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Issue 9, 2011
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Reactions in “sacrificial” solvents

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Abstract

The involvement of organic solvents in redox reactions and their influence on the efficiency and “greenness” of the desired chemical transformation are critically reviewed. Some representative examples are presented on the co-oxidation and co-reduction of widely used solvents (alcohols, ethers, nitriles, amides, sulfoxides, hydrocarbons, dense CO2), and on the impact of these frequently hidden reactions. The transformation of the solvent may be limited to its unintended consumption leading to an increase in the E-factor, but it may also play a critical role in the reaction investigated and lead to false interpretation of reaction mechanisms. In fact, the approach of using a “sacrificial” solvent as a part of the oxidizing system may be an attractive—but surely not a green—alternative in synthetic chemistry. Finally, the crucial but often unrecognized role of the solvent in stabilizing or destabilizing catalytic metal nanoparticles is discussed. Surface redox reactions involving the solvent can be decisive for switching between heterogeneous and homogeneous catalytic pathways.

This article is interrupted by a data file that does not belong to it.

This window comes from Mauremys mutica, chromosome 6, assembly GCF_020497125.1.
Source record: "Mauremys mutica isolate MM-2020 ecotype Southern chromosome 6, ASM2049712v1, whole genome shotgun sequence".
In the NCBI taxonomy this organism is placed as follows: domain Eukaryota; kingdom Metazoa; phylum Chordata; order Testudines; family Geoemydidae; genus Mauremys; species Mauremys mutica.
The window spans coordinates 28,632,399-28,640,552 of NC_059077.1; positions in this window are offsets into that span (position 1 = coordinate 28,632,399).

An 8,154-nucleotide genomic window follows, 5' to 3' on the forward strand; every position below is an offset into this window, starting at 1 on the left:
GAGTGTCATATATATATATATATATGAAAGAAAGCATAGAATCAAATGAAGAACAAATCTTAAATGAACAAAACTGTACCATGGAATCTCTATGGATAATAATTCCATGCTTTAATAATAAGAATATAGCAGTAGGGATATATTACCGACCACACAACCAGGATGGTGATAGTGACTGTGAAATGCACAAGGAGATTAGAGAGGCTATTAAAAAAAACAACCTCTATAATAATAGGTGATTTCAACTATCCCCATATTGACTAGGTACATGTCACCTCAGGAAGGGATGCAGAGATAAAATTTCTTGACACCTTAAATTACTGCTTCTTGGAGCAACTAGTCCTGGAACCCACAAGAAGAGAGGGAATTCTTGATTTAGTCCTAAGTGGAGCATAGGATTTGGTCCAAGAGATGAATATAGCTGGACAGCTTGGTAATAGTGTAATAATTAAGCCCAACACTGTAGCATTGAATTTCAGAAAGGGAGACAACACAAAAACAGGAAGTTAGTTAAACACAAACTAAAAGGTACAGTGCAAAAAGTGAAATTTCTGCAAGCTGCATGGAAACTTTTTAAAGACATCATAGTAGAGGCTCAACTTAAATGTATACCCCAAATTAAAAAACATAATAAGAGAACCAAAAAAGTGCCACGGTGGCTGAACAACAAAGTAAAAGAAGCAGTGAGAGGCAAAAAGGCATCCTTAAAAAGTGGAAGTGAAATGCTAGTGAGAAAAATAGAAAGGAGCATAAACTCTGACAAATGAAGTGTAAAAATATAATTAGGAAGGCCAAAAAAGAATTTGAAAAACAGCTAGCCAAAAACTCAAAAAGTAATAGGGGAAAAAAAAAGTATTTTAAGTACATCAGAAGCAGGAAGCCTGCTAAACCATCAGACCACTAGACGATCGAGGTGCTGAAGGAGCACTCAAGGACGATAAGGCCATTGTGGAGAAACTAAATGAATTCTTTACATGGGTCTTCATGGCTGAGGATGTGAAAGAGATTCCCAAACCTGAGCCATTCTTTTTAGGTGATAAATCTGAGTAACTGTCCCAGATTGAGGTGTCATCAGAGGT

Graphical abstract: Reactions in “sacrificial” solvents

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Publication details

The article was received on 09 Jun 2011, accepted on 18 Jul 2011 and first published on 16 Aug 2011


Article type: Minireview
DOI: 10.1039/C1CY00207D
Citation: Catal. Sci. Technol., 2011,1, 1572-1583
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    Reactions in “sacrificial” solvents

    T. Mallat and A. Baiker, Catal. Sci. Technol., 2011, 1, 1572
    DOI: 10.1039/C1CY00207D

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